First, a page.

LBA From United Kingdom, joined Nov 2000, 494 posts, RR: 0
Reply 1, posted (14 years 4 months 3 weeks 4 days 3 hours ago) and read 1638 times:
Maybe it's a range issue. Charter flights are nearly always full and therefore at MTOW, more weight and more fuel equals less range. There may also be an issue with food. Some older aircraft do not have enough storage space for two meals therefore a stop is needed to stock up on food. There may also be a deal with the duty free shop at Bangor as there is in the middle east where charters stop at Bahrain and Abu Dhabi so passengers can spend in the duty free.
FlyBoeing From United States of America, joined May 2000, 866 posts, RR: 2
Reply 3, posted (14 years 4 months 3 weeks 3 days 23 hours ago) and read 1613 times:
I read in the New York Times that Bangor is achieving a lot of popularity as a spot to put off the air rage passengers. They'd gotten something like 67 stops for that purpose. They have a long runway and a large enough terminal so the pax can stretch their legs and there's a Jet-A terminal that takes airline credit. Plus there's a U.S Federal Court only a few blocks from the airport, easy for the passengers to be arraigned and charged.
Alle From , joined Dec 1969, posts, RR:
Reply 7, posted (14 years 4 months 3 weeks 3 days 20 hours ago) and read 1571 times:
I've been on the Natal Charter flight from Stockholm, it doesn't make a
stop on the ARN-NAT flight, but on the way back they make a stop at Las Palmas.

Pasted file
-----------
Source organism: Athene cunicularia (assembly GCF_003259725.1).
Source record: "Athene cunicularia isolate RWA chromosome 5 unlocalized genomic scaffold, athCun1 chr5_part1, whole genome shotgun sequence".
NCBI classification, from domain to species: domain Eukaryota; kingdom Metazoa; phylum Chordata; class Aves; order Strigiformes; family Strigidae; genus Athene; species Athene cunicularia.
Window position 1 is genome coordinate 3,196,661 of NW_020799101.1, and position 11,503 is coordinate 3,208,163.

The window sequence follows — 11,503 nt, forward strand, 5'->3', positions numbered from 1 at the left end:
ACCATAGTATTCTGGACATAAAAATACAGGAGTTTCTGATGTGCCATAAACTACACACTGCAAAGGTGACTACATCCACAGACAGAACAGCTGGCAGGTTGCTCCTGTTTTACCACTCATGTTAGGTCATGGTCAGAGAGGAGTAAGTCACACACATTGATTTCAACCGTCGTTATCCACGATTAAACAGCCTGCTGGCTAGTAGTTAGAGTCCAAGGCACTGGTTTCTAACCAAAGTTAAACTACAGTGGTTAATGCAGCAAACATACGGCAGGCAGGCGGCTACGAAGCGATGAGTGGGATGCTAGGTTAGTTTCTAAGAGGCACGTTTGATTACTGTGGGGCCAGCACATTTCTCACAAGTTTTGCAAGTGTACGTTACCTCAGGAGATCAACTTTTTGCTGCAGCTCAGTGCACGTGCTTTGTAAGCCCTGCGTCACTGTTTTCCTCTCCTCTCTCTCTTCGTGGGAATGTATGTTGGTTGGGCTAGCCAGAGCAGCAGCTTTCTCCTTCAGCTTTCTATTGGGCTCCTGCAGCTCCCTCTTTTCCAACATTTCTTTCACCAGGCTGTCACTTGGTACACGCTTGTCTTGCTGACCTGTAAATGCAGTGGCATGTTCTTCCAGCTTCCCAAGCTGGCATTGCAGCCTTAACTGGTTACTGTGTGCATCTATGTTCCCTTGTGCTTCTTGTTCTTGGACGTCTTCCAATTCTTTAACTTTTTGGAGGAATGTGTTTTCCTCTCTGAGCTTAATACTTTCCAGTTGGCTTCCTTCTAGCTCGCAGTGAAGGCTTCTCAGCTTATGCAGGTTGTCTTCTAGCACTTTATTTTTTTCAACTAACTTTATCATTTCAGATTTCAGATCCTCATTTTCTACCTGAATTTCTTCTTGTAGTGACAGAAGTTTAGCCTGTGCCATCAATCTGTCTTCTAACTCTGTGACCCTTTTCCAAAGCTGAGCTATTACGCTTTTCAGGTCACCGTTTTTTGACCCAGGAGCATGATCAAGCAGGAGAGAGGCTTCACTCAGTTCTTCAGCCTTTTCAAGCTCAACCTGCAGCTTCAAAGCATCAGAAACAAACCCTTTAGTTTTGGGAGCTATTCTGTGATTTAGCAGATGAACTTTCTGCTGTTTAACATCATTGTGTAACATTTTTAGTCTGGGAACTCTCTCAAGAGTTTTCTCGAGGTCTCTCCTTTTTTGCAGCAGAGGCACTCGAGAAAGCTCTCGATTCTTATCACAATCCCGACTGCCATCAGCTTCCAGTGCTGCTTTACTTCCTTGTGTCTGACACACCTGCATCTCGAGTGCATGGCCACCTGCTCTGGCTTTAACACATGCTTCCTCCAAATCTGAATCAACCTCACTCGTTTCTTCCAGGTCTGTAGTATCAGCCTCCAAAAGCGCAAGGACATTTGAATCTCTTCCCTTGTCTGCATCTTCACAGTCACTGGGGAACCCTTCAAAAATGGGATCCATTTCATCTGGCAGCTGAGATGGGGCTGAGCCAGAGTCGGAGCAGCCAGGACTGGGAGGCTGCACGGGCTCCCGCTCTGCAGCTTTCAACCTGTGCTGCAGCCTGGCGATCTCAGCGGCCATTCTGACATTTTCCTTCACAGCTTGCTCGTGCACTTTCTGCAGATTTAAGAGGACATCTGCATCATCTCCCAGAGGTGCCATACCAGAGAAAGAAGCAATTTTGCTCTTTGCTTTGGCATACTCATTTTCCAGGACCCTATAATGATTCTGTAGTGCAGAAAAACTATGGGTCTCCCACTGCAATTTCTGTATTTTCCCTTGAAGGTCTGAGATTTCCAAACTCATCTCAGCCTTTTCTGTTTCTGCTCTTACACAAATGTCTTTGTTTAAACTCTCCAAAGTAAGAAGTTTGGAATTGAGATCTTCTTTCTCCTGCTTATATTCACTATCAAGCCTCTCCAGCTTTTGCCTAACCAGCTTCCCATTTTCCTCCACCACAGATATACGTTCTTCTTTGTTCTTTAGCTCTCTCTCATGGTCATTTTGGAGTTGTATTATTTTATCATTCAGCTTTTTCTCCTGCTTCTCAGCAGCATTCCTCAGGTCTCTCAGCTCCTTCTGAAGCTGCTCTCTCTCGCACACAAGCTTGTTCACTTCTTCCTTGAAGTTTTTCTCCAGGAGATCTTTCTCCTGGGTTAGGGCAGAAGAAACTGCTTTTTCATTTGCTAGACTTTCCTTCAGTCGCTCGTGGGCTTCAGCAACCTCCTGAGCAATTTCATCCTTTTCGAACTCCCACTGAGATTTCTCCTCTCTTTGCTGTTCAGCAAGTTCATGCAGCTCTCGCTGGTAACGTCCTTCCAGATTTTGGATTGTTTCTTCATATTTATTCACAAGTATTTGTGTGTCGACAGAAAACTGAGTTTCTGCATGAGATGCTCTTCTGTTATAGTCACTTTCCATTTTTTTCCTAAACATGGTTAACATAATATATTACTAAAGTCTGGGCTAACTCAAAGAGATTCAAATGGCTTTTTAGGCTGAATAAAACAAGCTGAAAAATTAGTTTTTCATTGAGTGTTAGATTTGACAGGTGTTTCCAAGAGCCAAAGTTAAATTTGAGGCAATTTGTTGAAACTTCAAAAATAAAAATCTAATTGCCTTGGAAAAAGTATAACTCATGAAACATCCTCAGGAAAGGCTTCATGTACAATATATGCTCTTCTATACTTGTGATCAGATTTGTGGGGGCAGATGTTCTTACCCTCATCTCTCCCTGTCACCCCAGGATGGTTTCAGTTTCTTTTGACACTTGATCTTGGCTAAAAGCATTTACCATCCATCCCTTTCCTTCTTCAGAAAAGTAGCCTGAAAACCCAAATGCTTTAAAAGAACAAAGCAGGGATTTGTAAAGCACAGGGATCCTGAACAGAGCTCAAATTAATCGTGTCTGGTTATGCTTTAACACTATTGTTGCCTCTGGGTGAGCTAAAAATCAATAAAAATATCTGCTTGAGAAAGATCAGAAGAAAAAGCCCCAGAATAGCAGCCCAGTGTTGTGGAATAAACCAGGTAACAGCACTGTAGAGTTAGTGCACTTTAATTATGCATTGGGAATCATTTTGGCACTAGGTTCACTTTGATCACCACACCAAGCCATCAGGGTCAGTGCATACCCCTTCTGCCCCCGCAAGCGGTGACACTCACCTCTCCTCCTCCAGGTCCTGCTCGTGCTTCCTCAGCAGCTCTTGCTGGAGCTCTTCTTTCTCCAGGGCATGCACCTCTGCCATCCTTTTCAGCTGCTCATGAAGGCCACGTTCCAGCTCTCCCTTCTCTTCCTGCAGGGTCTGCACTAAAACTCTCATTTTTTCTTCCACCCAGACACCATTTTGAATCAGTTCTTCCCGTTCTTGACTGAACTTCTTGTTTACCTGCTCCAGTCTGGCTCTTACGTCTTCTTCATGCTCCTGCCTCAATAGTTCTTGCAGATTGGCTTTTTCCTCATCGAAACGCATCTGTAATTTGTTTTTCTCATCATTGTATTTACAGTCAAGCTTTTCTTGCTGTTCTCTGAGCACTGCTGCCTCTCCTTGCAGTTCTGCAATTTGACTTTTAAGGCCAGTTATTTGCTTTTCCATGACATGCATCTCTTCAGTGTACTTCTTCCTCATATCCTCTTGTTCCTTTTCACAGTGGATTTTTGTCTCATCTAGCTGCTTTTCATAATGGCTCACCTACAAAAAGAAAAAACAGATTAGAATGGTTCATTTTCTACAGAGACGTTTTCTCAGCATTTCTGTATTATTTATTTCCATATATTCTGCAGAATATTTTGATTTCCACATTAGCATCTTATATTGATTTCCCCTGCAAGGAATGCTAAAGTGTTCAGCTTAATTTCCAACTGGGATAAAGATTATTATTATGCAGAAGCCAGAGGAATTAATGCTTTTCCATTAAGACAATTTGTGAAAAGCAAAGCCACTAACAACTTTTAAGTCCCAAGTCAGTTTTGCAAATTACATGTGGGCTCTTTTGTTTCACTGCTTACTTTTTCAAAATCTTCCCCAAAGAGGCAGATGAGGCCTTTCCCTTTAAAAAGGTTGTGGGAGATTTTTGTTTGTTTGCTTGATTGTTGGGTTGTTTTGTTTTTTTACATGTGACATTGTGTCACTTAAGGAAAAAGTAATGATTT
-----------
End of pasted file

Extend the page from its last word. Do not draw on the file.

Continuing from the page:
Finnair flies it's charters to Florida, Mexico and Costa Rica via Bangor, it's at least because of the fuel, a B752 can't fly to the destinations mentioned above without a refueling stop.
OPNLguy From , joined Dec 1969, posts, RR:
Reply 8, posted (14 years 4 months 3 weeks 3 days 20 hours ago) and read 1566 times:
From what little north Atlantic experience I have, I'd have to guess that most aircraft that have to make a stop at Bangor (other than the obvious medical, mechanical, or air rage cases) do so while they're westbound. Winds aloft data (that flight planning is based upon) is *forecast* data. When it's wrong, i.e. HEADwinds higher than planned, fuel consumption goes up. If a flight was planned tightly to begin with, the additional winds/fuel involved may now preclude being able to continue to the originally desired destination, someplace west of Bangor in the US, Mexico, etc.
Eastbound, with prevalent tailwinds, I'd guess that Bangor stops are far fewer in number...
Matey From , joined Dec 1969, posts, RR:
Reply 9, posted (14 years 4 months 3 weeks 3 days 20 hours ago) and read 1556 times:
It goes back to the days when we used a lot of 757s on the Florida route which didn't have the range. A very efficient turnround service developed as a result with minimum ground time. Nowadays we use mainly aircraft that do have the range, but from time to time need to stop for a variety of reasons. (for instance we carry a large amount of freight at very profitable rates on the route, and often the company prefer us to carry the freight, at the expense of fuel load, and stop on route.) As Bangor is usually right on the route we fly, it is convenient and provides a quick turnround.
SegmentKing From , joined Dec 1969, posts, RR:
Reply 10, posted (14 years 4 months 3 weeks 3 days 19 hours ago) and read 1541 times:
Landing fees make all the difference... would you rather land at an airport that charges $0.75US / per 1,000 lbs per aircraft or an airport that chargest something less.. be it $0.50/US per 1,000 lbs. (not quite sure of the actual figure at Bangor, but it's not that high).